Ali Abdul-Sater

Ali Abdul-Sater Assistant Professor
Email: aasater@yorku.ca
http://kine.info.yorku.ca

Ali Abdul-Sater obtained his Master of Science from the American University of Beirut and completed his Ph. D. in Immunology in 2010 at the University of California, Merced. He then trained as a postdoctoral fellow at Columbia University in New York City before moving to Canada in 2013 to continue his postdoctoral training in the Department of Immunology at the University of Toronto. In 2016, Dr. Abdul-Sater joined the School of Kinesiology and Health Science in the Faculty of Health at York University as an Assistant established his research group. In 2022, he joined the Biology Graduate program at York University as an associate member.

Dr. Abdul-Sater’s research program is focused on understanding how inflammation is regulated and on exploring ways to modulate the inflammatory response to devise new therapies for autoimmune diseases, like rheumatoid arthritis. He has published several high-profile research articles in top scientific journals like Nature Immunology, Immunity, Frontiers in Immunology and OncoImmunology. Dr. Abdul-Sater has been recognized with several prestigious awards including the “Stars Career Development Award” from the Arthritis Society, a “Research Chair in the Regulatory Mechanisms of Inflammation” from York University, the “Bhagirath Singh Early Career Award in Infection and Immunity” from CIHR and the “Faculty of Health Dean’s Early Career Research Award” from York University.

Specifically, Dr. Abdul-Sater’s lab is interested in identifying novel regulators of inflammation and understanding the molecular mechanisms through which these regulators control innate immunity and the inflammatory response. They are currently pursuing several avenues of research, and they include:

1) Specific targeting of TRAF1 to treat Rheumatoid Arthritis and other inflammation-driven diseases.
2) Investigating the molecular mechanisms through which different exercise regimens regulate the immune response.
3) Assessing the role of individual Type I interferons in bacterial and viral responses.

Selected Publications:
1. Safoura Zangiabadi and Ali A. Abdul-Sater. Regulation of the NLRP3 Inflammasome by Posttranslational Modifications. The Journal of Immunology, 15, 2022, 208 (2) 286-292; DOI: https://doi.org/10.4049/jimmunol.2100734
2. Maria I Edilova, Jaclyn C Law, Safoura Zangiabadi, Kenneth Ting, Achire Mbanwi, Andrea Arruda, David Uehling, Methvin Isaac, Michael Prakesch, Rima Al-awar, Mark D Minden, Ali A. Abdul-Sater, and Tania H. Watts. (Abdul-Sater and Watts are joint senior authors). The PKN1- TRAF1 signaling axis as a potential new target for chronic lymphocytic leukemia. Oncoimmunolgy – Volume 10, 2021 - Issue 1 https://doi.org/10.1080/2162402X.2021.1943234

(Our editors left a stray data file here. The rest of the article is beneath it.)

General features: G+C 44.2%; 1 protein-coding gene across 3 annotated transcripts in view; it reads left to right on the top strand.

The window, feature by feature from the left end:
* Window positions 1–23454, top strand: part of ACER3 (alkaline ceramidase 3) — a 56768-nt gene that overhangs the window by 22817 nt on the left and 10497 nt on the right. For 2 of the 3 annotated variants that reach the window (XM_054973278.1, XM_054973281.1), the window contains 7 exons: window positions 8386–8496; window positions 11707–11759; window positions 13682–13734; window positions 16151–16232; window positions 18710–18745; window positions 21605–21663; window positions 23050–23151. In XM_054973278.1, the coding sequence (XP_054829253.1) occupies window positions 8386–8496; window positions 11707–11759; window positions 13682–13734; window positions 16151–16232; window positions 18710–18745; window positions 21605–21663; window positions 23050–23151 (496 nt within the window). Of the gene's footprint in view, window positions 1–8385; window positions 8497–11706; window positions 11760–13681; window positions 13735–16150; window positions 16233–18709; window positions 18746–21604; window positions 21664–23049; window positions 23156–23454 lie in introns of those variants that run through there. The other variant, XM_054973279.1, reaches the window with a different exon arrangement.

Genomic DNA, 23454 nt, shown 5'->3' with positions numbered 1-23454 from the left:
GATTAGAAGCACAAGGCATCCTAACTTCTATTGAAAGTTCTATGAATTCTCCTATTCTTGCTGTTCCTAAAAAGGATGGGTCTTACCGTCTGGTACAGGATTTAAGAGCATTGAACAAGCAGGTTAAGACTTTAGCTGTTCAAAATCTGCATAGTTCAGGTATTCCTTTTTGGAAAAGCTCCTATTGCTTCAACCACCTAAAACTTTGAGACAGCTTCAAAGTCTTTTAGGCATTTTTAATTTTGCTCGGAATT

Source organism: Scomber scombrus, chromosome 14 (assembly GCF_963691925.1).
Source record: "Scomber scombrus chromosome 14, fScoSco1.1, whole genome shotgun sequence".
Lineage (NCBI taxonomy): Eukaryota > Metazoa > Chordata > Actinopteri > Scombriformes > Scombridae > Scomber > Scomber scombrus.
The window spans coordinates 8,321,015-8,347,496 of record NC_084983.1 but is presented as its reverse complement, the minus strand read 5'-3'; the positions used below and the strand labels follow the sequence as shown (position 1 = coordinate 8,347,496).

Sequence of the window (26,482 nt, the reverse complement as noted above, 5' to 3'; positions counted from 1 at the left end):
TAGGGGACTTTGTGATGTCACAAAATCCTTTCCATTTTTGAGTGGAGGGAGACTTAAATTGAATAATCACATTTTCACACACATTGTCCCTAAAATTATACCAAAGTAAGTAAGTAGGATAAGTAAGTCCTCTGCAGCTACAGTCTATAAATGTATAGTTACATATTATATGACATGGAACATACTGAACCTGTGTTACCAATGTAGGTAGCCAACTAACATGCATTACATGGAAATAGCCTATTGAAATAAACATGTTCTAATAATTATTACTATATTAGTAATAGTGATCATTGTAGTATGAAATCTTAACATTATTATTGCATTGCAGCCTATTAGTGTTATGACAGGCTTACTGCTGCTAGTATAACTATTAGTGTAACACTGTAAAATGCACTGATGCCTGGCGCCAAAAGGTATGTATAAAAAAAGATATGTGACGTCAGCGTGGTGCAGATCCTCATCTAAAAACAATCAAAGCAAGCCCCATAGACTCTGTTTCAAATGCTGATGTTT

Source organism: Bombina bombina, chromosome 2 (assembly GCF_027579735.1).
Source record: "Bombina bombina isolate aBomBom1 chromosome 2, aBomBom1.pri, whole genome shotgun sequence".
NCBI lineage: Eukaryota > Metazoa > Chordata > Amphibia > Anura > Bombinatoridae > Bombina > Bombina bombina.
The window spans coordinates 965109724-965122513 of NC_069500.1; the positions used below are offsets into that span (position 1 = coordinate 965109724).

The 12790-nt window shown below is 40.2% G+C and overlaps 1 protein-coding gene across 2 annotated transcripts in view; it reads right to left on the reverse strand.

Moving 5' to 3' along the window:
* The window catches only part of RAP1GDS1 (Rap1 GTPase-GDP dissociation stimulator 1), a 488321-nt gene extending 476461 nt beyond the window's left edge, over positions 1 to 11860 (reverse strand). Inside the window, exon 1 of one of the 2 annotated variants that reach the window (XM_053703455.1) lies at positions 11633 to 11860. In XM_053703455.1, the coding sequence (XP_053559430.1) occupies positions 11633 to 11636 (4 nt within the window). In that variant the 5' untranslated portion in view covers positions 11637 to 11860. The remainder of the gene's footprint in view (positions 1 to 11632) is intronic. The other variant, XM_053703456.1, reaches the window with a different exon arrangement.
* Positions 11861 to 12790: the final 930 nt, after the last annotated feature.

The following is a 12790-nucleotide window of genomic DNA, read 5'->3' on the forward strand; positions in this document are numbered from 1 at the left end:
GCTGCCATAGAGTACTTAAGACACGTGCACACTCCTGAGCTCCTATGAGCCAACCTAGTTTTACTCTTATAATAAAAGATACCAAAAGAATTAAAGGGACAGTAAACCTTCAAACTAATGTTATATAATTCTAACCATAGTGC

3. Maria I. Edilova, Ali Akram and Ali A. Abdul Sater. Innate Immunity Drives Pathogenesis of Rheumatoid Arthritis. Biomedical Journal, 2020 Jul 8:S2319-4170(20)30098-6. doi: 10.1016/j.bj.2020.06.010
4. David Ojcius, Ardavan Jafari, Laxmi Yeruva, Christian Schindler and Ali Abdul-Sater. Dicer controls the activation of NLRP3 inflammasomes.¶ Co-first authors PLoS One 2019 Apr 23;14(4):e0215689. doi: 10.1371/journal.pone.0215689.

5. Dhillon B, Aleithan F, Abdul-Sater Z, Abdul-Sater AA. The Evolving Role of TRAFs in Mediating Inflammatory Responses. Frontiers in Immunology, 2019 Feb doi.org/10.3389/fimmu.2019.00104.
6. Edilova MI, Abdul-Sater AA, Watts TH. TRAF1 Signaling in Human Health and Disease. Frontiers in Immunology, 2018 Dec 18;9:2969. doi: 10.3389/fimmu.2018.02969.
7. Chang YH, Wang KC, Chu KL, Clouthier DL, Tran AT, Torres Perez MS, Zhou AC, Abdul-Sater AA, Watts TH. Dichotomous Expression of TNF Superfamily Ligands on Antigen-Presenting Cells Controls Post-priming Anti-viral CD4+ T Cell Immunity. Immunity, 2017 Nov 21;47(5):943-958
8. Abdul-Sater AA, Edilova MI, Clouthier DL, Mbanwi A, Kremmer E, Watts TH. The signaling adaptor TRAF1 negatively regulates Toll-like receptor signaling and this underlies its role in rheumatic disease. Nature Immunology, 2017 Jan;18(1):26-35. doi: 10.1038/ni.3618. Highlighted by Nature Reviews Rheumatology: Reduced TRAF1 exacerbates inflammation. doi:10.1038/nrrheum.2016.203
9. Abdul-Sater AA, Majoros A, Plumlee CR, Perry S, Gu AD, Lee C, Shresta S, Decker T, Schindler C. Different STAT transcription complexes drive early and delayed responses to type I Interferons. The Journal of Immunology, 2015 Jul 1;195(1):210-6. doi: 10.4049/jimmunol.1401139
10. Abdul-Sater AA, Tattoli I, Jin L, Grajkowski A, Levi A, Koller BH, Allen IC, Beaucage SL, Fitzgerald KA, Ting JP, Cambier JC, Girardin SE, Schindler C. Cyclic-di-GMP and cyclic-di-AMP activate the NLRP3 inflammasome. EMBO Reports 2013 Sep 6. doi: 10.1038/embor.2013.132